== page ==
We agree with petitioners that the order below is final and reviewable in this Court. We agree with the Commission that the procedures and schedules set forth in the order are matters within its discretion. However, we find that the portion of the order which allows the Commission to proceed to grant interim commercial licenses for the use of mixed oxide fuel and related activities prior to the completion of the GESMO study and the final decision on wide-scale use would allow the commencement of major federal action without the benefit of an adequate environmental impact statement. Accordingly, we conclude that the decision to proceed to interim licensing is in violation of the NEPA, and that portion of the order is reversed and remanded.
I. The Plutonium Recycle
The vast majority of nuclear power plants presently in operation in this Nation are fueled by fissionable uranium. These reactors start with uranium-235, and through the fission process, release large amounts of energy which is used to generate electrical power. The uranium fission process produces large quantities of radioactive waste material, or "spent fuel". Because of the growing quantity of nuclear wastes and because of the fact that natural resources of uranium are limited, the federal government, in conjunction with private industry, has since 1957 investigated the potential of recycling spent fuel in order to produce a new source of nuclear energy. The Commission estimates that the cost of this research to the government alone has been in excess of 100 million dollars.
As a light water nuclear reactor operates, heat is generated from the fissioning of uranium-235 atoms in the fuel. The fission process also creates atoms of plutonium from uranium-238 atoms. For each gram of U-235 fuel consumed in the reactor, as much as 0.9 grams of fissile plutonium is formed within the fuel. Generally, more than half of the plutonium so produced is consumed in the reactor process without any external recycle, before the discharge of the spent fuel. Accordingly, all present light water nuclear reactors to some extent generate and use plutonium as fuel.
The spent fuel which remains after the completion of the fission process contains elements of uranium and plutonium which, if properly separated from the waste, reprocessed, and fabricated into new nuclear fuel, would constitute a significant new source of energy. Cognizant of the nation's pressing need for new sources of energy, as well as of NEPA's mandate that natural resources be recycled so as to preserve depletable sources of energy, see 42 U.S.C. § 4331(b)(6), the Commission has undertaken a broad-scale inquiry into the commercial feasibility of plutonium recycle. According to the Commission, the nuclear power industry plans to carry out the spent fuel recycle process in a series of nine steps.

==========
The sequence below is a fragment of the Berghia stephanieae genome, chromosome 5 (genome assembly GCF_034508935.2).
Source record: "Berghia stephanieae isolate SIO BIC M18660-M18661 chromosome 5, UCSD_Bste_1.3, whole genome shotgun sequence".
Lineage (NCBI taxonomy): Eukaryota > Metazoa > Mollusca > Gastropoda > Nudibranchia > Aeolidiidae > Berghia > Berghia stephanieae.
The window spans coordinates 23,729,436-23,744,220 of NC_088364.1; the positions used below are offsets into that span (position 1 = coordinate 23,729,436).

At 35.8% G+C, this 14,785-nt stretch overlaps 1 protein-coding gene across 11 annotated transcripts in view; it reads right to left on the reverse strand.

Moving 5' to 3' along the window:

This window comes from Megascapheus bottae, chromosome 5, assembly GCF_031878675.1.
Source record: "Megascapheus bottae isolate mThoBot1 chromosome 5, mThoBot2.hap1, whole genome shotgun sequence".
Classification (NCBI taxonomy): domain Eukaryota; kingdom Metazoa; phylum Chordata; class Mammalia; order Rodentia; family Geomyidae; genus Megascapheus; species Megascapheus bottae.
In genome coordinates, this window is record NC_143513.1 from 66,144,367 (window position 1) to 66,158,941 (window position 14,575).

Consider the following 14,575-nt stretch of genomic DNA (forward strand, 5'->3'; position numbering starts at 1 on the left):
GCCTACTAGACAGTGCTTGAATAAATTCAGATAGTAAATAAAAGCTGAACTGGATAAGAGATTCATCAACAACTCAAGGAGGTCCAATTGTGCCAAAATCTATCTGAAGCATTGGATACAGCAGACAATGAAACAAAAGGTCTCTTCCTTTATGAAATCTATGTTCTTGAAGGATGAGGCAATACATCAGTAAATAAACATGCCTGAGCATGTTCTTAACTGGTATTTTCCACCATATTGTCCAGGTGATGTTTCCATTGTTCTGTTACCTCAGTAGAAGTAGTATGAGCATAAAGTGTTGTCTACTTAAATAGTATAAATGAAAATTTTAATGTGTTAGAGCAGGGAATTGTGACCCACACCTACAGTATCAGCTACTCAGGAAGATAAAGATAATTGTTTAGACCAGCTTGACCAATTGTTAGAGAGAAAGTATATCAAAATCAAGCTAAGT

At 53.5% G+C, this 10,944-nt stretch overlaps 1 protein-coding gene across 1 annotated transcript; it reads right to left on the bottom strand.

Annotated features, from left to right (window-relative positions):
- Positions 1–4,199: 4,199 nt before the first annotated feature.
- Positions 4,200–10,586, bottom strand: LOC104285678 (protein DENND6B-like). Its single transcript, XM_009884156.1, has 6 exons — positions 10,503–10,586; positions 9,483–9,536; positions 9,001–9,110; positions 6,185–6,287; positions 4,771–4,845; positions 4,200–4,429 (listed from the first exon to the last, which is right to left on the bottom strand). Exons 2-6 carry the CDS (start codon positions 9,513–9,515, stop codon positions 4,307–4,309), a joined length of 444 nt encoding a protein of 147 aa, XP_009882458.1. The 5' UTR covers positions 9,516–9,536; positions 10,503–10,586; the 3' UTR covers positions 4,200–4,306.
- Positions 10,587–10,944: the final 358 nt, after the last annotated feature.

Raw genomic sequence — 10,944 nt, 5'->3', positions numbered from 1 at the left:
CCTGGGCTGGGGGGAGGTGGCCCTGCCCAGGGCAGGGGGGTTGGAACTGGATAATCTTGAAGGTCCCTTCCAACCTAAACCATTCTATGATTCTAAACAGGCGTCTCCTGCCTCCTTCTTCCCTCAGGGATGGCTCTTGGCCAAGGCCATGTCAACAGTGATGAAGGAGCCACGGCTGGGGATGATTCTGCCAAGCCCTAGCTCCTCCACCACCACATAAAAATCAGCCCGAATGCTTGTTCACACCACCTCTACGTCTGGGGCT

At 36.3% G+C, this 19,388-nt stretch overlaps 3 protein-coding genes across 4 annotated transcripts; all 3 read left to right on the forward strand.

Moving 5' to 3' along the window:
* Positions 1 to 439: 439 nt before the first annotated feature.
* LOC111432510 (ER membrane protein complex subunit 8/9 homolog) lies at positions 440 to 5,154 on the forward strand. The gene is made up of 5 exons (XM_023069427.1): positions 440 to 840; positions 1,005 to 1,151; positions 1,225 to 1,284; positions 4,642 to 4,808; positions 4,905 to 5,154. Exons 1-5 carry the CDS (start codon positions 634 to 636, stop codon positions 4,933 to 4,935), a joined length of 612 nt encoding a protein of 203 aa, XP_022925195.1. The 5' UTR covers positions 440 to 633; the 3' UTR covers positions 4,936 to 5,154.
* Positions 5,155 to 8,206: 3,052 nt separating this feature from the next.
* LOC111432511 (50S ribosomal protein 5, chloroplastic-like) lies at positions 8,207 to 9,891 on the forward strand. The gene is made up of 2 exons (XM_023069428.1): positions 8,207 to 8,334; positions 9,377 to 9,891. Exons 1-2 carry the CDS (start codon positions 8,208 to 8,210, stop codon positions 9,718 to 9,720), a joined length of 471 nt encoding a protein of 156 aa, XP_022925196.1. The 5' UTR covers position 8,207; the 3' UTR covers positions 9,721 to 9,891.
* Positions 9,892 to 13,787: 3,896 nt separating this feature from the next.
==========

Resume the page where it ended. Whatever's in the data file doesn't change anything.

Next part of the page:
The first step in the recycle is to store the spent fuel to allow for some decay of radioactivity. Certain existing nuclear plants have facilities for such storage, but the Commission reports that developing forms suitable for long-term storage of fuel wastes are presently only experimental.
Once some radioactive decay has been accomplished, the plutonium and uranium elements of the spent fuel are separated out as nitrate solutions. This step of the recycle chain must be carried out through the use of remote operating technology behind massive protective shielding. However, once the separation has been accomplished, the purified materials no longer contain the highly penetrating radiation which is present in fission products. Following separation, the uranium nitrate is converted into uranium hexafloride which is in turn enriched to increase the concentration of uranium-235. The enriched uranium hexa- floride is then converted to uranium dioxide. Similarly, the plutonium nitrate is converted to plutonium oxide. The resulting materials are fabricated into fuel rods containing mixed plutonium and uranium oxides; hence the term "mixed oxide fuel".
The mixed oxide fuel rods then are fabricated into fuel elements for insertion into light water nuclear reactors converted from use of uranium to use of mixed oxide fuel. The fission wastes remaining after the separation and reprocessing must be converted to a form suitable for long-term storage. The various steps of the recycle must be achieved through transportation of the nuclear materials from light water reactors to separation and conversion facilities, to fabrication plants and back to the converted light water reactors.